According to the results of a study published in Frontiers in Digital Health, a conversational agent (chatbot) designed to support sickle cell disease (SCD) self-management was scored as high usability and usefulness by a group of adults and young adults with SCD.
“Because they often are prone to stigma, neglect or under-treatment, patients [with SCD] often avoid emergency departments and seek treatment only as a last resort, which negatively impacts long-term health outcomes and may lead to early mortality,” the authors wrote. “Scalable and low-cost mobile health (mHealth) interventions could offer a potential route to support the self-management needs of this population.”
The investigators developed a high-fidelity prototype of a fully automated mHealth coaching app/chatbot called TREVOR (“the sickle cell robot coach”) for patients with SCD using patient-important requirements and preferences.
According to the publication, TREVOR can deliver text-based messages and media objects, such as videos and podcasts, to patients and has 3 objectives:
- To educate patients with evidence-based knowledge on SCD self-management;
- To inform patients on self-care practices that other patients have ranked as effective in reducing the incidence of vaso-occlusive pain crises; and
- To connect patients with each other for community peer support.
The researchers recruited a convenience sample of 33 adults with SCD to evaluate the usability and perceived usefulness of the app. After testing the app for approximately 45 minutes, participants completed a post-test survey that used the System Usability Scale and the Usefulness Scale for Patient Information Material questionnaire.
Among the participants, 66% were female and 64% were affected by the most severe SCD genotypes (Hb SS, HbSβ0). Participants’ median age was 38 years (range, 19-59), and most participants (70%) were considered active (either studying or employed).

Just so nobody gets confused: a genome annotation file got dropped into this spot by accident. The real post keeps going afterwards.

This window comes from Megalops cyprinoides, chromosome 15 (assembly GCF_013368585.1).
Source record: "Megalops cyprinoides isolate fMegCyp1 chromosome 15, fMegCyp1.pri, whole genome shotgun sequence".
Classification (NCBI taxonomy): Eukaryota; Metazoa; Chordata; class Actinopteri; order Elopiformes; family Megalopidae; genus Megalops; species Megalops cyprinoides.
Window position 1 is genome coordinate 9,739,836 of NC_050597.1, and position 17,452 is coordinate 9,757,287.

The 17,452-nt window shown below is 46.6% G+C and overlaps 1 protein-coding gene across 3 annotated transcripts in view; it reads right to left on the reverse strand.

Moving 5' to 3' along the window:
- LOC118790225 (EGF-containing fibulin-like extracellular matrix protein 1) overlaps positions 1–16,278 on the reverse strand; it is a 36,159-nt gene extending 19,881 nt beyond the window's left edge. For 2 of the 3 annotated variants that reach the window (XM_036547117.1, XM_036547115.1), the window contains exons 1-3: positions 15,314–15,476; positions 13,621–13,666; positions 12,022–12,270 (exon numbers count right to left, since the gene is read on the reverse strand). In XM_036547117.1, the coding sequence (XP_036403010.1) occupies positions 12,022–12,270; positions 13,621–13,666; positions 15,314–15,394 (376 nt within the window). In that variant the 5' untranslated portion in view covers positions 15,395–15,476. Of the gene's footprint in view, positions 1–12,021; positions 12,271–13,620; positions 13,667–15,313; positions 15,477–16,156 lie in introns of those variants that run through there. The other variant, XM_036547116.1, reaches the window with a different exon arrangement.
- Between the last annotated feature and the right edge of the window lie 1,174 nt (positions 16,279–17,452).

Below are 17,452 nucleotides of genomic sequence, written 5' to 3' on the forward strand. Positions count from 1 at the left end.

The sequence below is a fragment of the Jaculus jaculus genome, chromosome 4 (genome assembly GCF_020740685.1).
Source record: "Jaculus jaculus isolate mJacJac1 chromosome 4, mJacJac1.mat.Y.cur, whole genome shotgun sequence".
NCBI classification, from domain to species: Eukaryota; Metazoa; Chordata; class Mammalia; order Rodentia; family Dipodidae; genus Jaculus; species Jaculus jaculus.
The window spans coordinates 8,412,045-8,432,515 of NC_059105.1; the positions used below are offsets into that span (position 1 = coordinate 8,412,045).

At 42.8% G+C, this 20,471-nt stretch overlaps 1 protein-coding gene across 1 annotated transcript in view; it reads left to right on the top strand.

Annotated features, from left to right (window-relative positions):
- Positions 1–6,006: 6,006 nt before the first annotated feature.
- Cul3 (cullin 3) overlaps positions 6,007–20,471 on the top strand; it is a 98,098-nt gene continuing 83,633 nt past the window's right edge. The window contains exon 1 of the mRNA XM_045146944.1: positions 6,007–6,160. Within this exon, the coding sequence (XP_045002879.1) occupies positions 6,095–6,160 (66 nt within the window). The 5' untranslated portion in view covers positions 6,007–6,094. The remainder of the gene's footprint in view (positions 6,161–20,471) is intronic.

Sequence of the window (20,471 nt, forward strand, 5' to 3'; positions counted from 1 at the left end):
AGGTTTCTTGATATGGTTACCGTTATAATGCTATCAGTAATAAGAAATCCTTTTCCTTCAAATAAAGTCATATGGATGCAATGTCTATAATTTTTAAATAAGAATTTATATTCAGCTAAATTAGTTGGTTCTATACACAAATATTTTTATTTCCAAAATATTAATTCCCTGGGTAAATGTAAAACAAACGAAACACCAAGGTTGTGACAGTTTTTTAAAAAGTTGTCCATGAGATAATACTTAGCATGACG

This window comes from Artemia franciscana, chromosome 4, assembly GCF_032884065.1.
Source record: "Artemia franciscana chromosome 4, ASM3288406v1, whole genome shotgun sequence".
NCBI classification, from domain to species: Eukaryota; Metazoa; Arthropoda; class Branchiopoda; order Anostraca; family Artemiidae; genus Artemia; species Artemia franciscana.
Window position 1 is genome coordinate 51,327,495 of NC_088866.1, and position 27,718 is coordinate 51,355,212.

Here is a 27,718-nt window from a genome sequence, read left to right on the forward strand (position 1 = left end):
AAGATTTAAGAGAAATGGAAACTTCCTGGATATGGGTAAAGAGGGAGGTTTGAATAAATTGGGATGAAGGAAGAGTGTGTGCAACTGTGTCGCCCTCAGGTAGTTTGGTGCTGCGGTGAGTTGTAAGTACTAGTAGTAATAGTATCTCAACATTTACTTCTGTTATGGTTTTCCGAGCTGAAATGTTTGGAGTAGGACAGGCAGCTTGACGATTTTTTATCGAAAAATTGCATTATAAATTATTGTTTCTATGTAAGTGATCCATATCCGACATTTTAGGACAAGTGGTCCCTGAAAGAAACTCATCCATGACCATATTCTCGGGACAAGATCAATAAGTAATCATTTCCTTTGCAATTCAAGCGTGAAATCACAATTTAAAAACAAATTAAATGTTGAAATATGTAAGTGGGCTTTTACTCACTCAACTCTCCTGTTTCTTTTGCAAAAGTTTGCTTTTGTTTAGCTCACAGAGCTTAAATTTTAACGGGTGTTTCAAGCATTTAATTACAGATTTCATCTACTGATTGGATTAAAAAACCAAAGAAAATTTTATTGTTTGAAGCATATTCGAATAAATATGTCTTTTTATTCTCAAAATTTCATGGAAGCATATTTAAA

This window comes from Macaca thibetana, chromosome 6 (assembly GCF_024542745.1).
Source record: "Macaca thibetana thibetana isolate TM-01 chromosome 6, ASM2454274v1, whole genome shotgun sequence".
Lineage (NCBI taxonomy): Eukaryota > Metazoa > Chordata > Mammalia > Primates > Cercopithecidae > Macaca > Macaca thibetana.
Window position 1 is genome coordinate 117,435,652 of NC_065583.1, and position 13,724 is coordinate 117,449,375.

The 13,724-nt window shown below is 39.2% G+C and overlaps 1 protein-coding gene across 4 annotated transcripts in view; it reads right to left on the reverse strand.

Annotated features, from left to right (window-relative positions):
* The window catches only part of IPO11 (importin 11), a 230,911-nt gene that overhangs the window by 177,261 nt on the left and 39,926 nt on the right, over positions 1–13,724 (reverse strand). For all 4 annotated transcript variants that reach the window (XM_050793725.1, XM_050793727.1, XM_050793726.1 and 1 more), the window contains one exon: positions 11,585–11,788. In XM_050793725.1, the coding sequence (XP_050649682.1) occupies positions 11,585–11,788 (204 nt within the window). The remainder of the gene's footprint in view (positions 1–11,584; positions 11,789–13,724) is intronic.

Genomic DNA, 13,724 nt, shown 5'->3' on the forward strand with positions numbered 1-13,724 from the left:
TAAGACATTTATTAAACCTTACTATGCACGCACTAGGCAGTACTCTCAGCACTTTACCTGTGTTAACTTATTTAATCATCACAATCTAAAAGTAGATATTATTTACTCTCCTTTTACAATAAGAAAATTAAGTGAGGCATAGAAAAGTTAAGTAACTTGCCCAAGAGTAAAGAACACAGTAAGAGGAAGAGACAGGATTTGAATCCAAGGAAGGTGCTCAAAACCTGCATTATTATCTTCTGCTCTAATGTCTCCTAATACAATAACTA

After testing, 94% of participants rated the chatbot as easy and fun to use, and 88% perceived it as useful to support patient empowerment. When reporting their experiences with the app, 72% of participants expressed enthusiasm for using the chatbot, and 82% of participants felt it was able to improve their knowledge about self-management.
Limitations of the study included the small sample size and lack of diversity among the participants, the use of nonprobability sampling methods and potential selection bias, and the short duration of app testing.
Based on the results of the study, the researchers presented 8 recommendations for the future developments of chatbots, such as tailoring health information to the skills of patients, encouraging participatory research and codesign, disseminating chatbots on as many messaging platforms as possible, and incorporating empathetic small-talk and psychosocial support capabilities.
“Self-management of people with SCD is a never-ending task. It is therefore important to seek to develop systems that can fit into patients’ daily life with the least disturbances possible,” the authors wrote. “[Our] findings suggest that chatbots could be used to promote the acquisition of recommended health behaviors and self-care practices related to the prevention of the main symptoms of SCD.”
Additional studies are needed to refine the system and to assess its clinical validity.
Issom DZ, Hardy-Dessources MD, Romana M, Hartvigsen G, Lovis C. Toward a conversational agent to support the self-management of adults and young adults with sickle cell disease: usability and usefulness study. Published online January 29, 2021. Front Digit Health. 2021;3:600333.